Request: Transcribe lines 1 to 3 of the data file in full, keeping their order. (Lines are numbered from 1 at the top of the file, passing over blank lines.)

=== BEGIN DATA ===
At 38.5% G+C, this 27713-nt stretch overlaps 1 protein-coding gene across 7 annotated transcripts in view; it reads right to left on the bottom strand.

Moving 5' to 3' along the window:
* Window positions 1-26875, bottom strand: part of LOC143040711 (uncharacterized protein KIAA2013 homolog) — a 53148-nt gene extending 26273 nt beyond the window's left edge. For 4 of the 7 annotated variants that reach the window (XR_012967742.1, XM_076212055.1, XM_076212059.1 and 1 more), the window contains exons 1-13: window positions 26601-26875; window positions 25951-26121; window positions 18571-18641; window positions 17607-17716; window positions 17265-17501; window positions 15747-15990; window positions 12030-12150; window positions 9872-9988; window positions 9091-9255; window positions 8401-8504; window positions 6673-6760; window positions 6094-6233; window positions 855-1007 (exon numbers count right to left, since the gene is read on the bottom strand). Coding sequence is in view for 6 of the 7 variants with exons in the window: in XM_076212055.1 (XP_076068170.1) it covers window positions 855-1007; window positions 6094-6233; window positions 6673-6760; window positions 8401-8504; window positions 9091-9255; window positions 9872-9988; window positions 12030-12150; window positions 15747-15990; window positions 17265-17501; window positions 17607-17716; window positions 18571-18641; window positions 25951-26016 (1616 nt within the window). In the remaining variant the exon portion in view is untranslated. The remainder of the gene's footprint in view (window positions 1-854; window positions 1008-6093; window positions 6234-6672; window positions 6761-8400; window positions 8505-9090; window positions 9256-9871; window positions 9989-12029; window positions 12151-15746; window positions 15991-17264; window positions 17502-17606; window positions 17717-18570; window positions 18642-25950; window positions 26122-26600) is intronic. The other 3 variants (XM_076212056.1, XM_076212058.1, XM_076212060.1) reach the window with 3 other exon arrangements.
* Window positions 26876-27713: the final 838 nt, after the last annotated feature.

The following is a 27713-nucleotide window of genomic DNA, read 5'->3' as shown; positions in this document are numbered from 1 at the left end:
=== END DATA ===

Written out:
At 38.5% G+C, this 27713-nt stretch overlaps 1 protein-coding gene across 7 annotated transcripts in view; it reads right to left on the bottom strand.

Moving 5' to 3' along the window:
* Window positions 1-26875, bottom strand: part of LOC143040711 (uncharacterized protein KIAA2013 homolog) — a 53148-nt gene extending 26273 nt beyond the window's left edge. For 4 of the 7 annotated variants that reach the window (XR_012967742.1, XM_076212055.1, XM_076212059.1 and 1 more), the window contains exons 1-13: window positions 26601-26875; window positions 25951-26121; window positions 18571-18641; window positions 17607-17716; window positions 17265-17501; window positions 15747-15990; window positions 12030-12150; window positions 9872-9988; window positions 9091-9255; window positions 8401-8504; window positions 6673-6760; window positions 6094-6233; window positions 855-1007 (exon numbers count right to left, since the gene is read on the bottom strand). Coding sequence is in view for 6 of the 7 variants with exons in the window: in XM_076212055.1 (XP_076068170.1) it covers window positions 855-1007; window positions 6094-6233; window positions 6673-6760; window positions 8401-8504; window positions 9091-9255; window positions 9872-9988; window positions 12030-12150; window positions 15747-15990; window positions 17265-17501; window positions 17607-17716; window positions 18571-18641; window positions 25951-26016 (1616 nt within the window). In the remaining variant the exon portion in view is untranslated. The remainder of the gene's footprint in view (window positions 1-854; window positions 1008-6093; window positions 6234-6672; window positions 6761-8400; window positions 8505-9090; window positions 9256-9871; window positions 9989-12029; window positions 12151-15746; window positions 15991-17264; window positions 17502-17606; window positions 17717-18570; window positions 18642-25950; window positions 26122-26600) is intronic. The other 3 variants (XM_076212056.1, XM_076212058.1, XM_076212060.1) reach the window with 3 other exon arrangements.